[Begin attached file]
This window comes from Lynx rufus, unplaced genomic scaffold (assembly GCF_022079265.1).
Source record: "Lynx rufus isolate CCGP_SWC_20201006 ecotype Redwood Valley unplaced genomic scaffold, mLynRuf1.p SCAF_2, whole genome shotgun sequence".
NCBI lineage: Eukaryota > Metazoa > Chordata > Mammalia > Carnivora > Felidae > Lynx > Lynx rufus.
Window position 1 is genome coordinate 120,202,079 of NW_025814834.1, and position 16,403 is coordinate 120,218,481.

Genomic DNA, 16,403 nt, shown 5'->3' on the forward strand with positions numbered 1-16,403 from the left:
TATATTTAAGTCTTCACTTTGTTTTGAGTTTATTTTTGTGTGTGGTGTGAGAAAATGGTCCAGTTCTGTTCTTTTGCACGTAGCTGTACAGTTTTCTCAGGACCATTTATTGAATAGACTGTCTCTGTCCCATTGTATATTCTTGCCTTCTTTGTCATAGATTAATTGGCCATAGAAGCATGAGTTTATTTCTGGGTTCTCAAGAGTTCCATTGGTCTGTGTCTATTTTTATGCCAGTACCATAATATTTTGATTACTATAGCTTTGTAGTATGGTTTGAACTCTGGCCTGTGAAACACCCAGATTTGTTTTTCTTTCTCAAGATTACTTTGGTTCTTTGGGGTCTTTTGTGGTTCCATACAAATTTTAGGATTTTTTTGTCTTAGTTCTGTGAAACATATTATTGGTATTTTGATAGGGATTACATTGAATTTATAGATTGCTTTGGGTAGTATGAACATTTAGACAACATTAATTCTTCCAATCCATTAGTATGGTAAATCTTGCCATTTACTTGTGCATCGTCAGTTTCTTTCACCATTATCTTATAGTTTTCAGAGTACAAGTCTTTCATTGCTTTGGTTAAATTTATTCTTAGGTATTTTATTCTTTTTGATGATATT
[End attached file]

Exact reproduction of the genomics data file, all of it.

This window comes from Lynx rufus, unplaced genomic scaffold (assembly GCF_022079265.1).
Source record: "Lynx rufus isolate CCGP_SWC_20201006 ecotype Redwood Valley unplaced genomic scaffold, mLynRuf1.p SCAF_2, whole genome shotgun sequence".
NCBI lineage: Eukaryota > Metazoa > Chordata > Mammalia > Carnivora > Felidae > Lynx > Lynx rufus.
Window position 1 is genome coordinate 120,202,079 of NW_025814834.1, and position 16,403 is coordinate 120,218,481.

Genomic DNA, 16,403 nt, shown 5'->3' on the forward strand with positions numbered 1-16,403 from the left:
TATATTTAAGTCTTCACTTTGTTTTGAGTTTATTTTTGTGTGTGGTGTGAGAAAATGGTCCAGTTCTGTTCTTTTGCACGTAGCTGTACAGTTTTCTCAGGACCATTTATTGAATAGACTGTCTCTGTCCCATTGTATATTCTTGCCTTCTTTGTCATAGATTAATTGGCCATAGAAGCATGAGTTTATTTCTGGGTTCTCAAGAGTTCCATTGGTCTGTGTCTATTTTTATGCCAGTACCATAATATTTTGATTACTATAGCTTTGTAGTATGGTTTGAACTCTGGCCTGTGAAACACCCAGATTTGTTTTTCTTTCTCAAGATTACTTTGGTTCTTTGGGGTCTTTTGTGGTTCCATACAAATTTTAGGATTTTTTTGTCTTAGTTCTGTGAAACATATTATTGGTATTTTGATAGGGATTACATTGAATTTATAGATTGCTTTGGGTAGTATGAACATTTAGACAACATTAATTCTTCCAATCCATTAGTATGGTAAATCTTGCCATTTACTTGTGCATCGTCAGTTTCTTTCACCATTATCTTATAGTTTTCAGAGTACAAGTCTTTCATTGCTTTGGTTAAATTTATTCTTAGGTATTTTATTCTTTTTGATGATATT